nep-mig New Economics Papers
on Economics of Human Migration
Issue of 2018‒04‒30
twenty papers chosen by
Yuji Tamura
La Trobe University

  1. Immigrants' Residential Choices and Their Consequences By Albert, Christoph; Monras, Joan
  2. Migrant women labor-force participation in Germany : Human capital, segmented labor market, and gender perspectives By Knize Estrada, Veronika J.
  3. Media Coverage and Immigration Worries: Econometric Evidence By Christine Benesch; Simon Loretz; David Stadelmann; Tobias Thomas
  4. The Political Impact of Immigration: Evidence from the United States By Mayda, Anna Maria; Peri, Giovanni; Steingress, Walter
  5. Health and Mental Health Effects of Local Immigration Enforcement By Julia Shu-Huah Wang; Neeraj Kaushal
  6. Does Scientist Immigration Harm US Science? An Examination of Spillovers By Ajay Agrawal; John McHale; Alex Oettl
  7. The Pot Rush: Is Legalized Marijuana a Positive Local Amenity? By Zambiasi, Diego; Stillman, Steven
  8. Emigration, Remittances and the Subjective Well-Being of Those Staying Behind By Ivlevs, Artjoms; Nikolova, Milena; Graham, Carol Lee
  9. More Opportunity, More Cooperation? The Behavioral Effects of Birthright Citizenship on Immigrant Youth By Felfe, Christina; Kocher, Martin; Rainer, Helmut; Saurer, Judith; Siedler, Thomas
  10. Effects of Immigration on Native Entrepreneurship in the U.S. By Bulent Unel
  11. Bi-Demographic Changes and Current Account using SVAR Modeling: Evidence from Saudi Economy By Hassan Ghassan; Hassan Al-Hajhoj; Faruk Balli
  12. Immigrant Entrepreneurship in America: Evidence from the Survey of Business Owners 2007 & 2012 By Sari Pekkala Kerr; William R. Kerr
  13. Cultural Change and the Migration Choice By Lanati, Mauro; Venturini, Alessandra
  14. Optimal Education Policy and Human Capital - Accumulation in the Context of Brain Drain By Slobodan Djajić; Frédéric Docquier; Michael Michael
  15. The Geography of Talent: Development Implications and Long-Run Prospects By Michal Burzynski; Christoph Deuster; Frédéric Docquier
  16. Birthplace Diversity and Economic Growth: Evidence from the US States in the Post-World War II Period By Frédéric Docquier; Riccardo Turati; Jérome Valette; Chrysovalantis Vasilakis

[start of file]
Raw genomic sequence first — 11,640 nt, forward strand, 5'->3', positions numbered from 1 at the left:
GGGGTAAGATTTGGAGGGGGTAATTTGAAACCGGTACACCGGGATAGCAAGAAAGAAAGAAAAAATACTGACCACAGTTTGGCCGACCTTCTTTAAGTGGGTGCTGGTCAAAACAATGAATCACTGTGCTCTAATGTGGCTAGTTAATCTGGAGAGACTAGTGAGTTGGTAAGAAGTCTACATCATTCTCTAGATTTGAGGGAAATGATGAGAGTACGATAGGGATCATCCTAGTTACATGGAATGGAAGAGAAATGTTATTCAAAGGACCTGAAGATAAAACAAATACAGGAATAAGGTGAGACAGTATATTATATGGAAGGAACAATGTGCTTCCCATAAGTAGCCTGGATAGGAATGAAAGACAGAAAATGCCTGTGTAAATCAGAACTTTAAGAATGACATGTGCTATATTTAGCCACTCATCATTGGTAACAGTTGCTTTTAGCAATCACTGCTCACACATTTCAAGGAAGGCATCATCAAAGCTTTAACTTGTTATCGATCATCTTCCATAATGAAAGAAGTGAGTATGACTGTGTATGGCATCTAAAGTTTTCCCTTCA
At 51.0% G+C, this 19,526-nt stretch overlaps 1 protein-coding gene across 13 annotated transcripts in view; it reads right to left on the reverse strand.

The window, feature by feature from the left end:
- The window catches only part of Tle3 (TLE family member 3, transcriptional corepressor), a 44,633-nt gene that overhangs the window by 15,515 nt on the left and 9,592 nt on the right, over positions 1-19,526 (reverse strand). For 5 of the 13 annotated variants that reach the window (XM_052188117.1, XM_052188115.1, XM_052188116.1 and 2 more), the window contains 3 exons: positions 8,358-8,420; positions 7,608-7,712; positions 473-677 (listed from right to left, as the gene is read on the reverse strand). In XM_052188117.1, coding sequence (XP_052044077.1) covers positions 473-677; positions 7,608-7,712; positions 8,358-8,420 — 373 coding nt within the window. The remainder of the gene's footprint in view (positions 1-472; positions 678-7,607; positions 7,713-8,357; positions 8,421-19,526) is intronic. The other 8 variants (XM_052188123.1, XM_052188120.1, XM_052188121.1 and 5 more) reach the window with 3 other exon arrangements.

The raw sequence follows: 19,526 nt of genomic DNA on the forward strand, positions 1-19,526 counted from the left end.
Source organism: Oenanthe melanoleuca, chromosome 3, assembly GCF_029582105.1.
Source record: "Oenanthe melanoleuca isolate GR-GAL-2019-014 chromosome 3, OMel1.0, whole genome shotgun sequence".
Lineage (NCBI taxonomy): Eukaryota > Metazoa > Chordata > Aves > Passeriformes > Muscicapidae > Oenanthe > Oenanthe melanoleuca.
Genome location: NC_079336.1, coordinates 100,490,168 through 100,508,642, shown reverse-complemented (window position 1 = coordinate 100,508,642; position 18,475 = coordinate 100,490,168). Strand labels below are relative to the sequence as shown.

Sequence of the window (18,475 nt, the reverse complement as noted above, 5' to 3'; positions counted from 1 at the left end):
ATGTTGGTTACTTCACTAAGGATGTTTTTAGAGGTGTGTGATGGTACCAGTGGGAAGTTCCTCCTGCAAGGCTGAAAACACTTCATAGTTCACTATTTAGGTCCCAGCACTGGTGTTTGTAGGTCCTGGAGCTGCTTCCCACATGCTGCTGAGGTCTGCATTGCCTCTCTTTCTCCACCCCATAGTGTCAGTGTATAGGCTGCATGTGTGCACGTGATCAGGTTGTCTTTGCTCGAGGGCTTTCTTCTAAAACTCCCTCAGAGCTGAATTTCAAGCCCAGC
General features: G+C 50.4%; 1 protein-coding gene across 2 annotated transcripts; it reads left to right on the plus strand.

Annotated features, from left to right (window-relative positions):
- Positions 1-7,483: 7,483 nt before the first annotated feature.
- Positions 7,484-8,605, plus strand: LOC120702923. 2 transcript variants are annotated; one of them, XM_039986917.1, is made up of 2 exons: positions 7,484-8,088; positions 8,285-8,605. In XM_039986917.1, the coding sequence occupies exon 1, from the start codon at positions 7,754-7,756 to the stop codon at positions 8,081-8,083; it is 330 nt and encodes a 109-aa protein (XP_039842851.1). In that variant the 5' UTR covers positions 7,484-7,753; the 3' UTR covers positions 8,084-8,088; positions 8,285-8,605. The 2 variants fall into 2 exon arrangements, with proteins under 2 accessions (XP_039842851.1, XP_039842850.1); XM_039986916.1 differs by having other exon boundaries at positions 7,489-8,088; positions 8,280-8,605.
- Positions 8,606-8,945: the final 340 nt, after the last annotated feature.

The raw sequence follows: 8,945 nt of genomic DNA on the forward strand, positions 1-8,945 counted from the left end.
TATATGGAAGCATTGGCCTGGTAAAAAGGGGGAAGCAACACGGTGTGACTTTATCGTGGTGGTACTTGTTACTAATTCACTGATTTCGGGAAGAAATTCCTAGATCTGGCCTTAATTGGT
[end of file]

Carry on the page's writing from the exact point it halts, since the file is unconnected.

17. Conformism, Social Norms and the Dynamics of Assimilation By Olcina, Gonzalo; Panebianco, Fabrizio; Zenou, Yves
  18. Endogenous Selection, Migration and Occupation Outcomes for Rural Southern Mexicans By Quinones, Esteban J.; Barham, Bradford L.
  19. Migration and Online Job Search: A Gravity Model Approach By Tara Sinclair; Mariano Mamertino
  20. Do emigrants self-select along cultural traits? Evidence from the MENA countries By Frédéric Docquier; Aysit Tansel; Riccardo Turati

  1. By: Albert, Christoph; Monras, Joan
    Abstract: This paper investigates the causes and effects of the spatial distribution of immigrants across US cities. We document that: a) immigrants concentrate in large, high-wage, expensive cities, b) the earnings gap between immigrants and natives is higher in larger, more expensive cities, and c) immigrants consume less locally than natives. In order to explain these findings, we develop a quantitative spatial equilibrium model in which immigrants consume a fraction of their income in their countries of origin. Thus, immigrants care not only about local prices, but also about price levels in their home countries. This gives them a comparative advantage relative to natives for living in high-wage, high-price, high-productivity cities, where they also accept lower wages than natives. These incentives are stronger for immigrants coming from lower-price index countries of origin. We rely on immigrant heterogeneity to estimate the model. With the estimated model, we show that current levels of immigration have reduced economic activity in smaller, less productive cities by around 5 percent, while they have expanded it in large, productive cities by around 6 percent. This has increased total aggregate output per worker by around 0.3 percent. We also discuss the welfare implications of these results.
    Keywords: Immigration; location choices; spatial equilibrium
    JEL: F22 J31 J61 R11
    Date: 2018–04
  2. By: Knize Estrada, Veronika J.
    Abstract: "This paper analyzes individual, structural, and cultural factors that influence the labor-force participation of migrant women in Germany. Considering the well-established evidence that immigrant women work less than natives, with statuses and earnings differing significantly between them, I investigate the economic activity of the former by examining the cross-sectional data from the IAB-SOEP Migration Sample 2013 with multiple linear regression techniques. This evaluation is supported by three approaches which offer explanations for their employment behavior: human capital theory, segmented labor market theory, and the less examined in German research cultural hypothesis. Migrant women's employment status is, in principle, one's decision as member of a household; nevertheless, it is embedded in cross-national cultural processes and also constrained by structures; e.g., by employers and institutions. The analysis shows that classic human capital elements appear to be less reliable predictors of women's labor supply: higher education attained abroad is only marginally related to women participating in the workforce. The Middle-Eastern and North African origin, the Muslim religion, and higher levels of religiosity are negatively associated to women's labor participation reflecting a traditional gendered work division. This effect is minimized when controlling for German education, however. I argue that the lower labor-force participation among migrant women is partially explained by the fact that immigrants are on average less educated and more traditional than natives, having skills that are only restrictively transferable into the German labor market." (Author's abstract, IAB-Doku) ((en))
    JEL: O15 J15 J70 Z12
    Date: 2018–04–23
  3. By: Christine Benesch; Simon Loretz; David Stadelmann; Tobias Thomas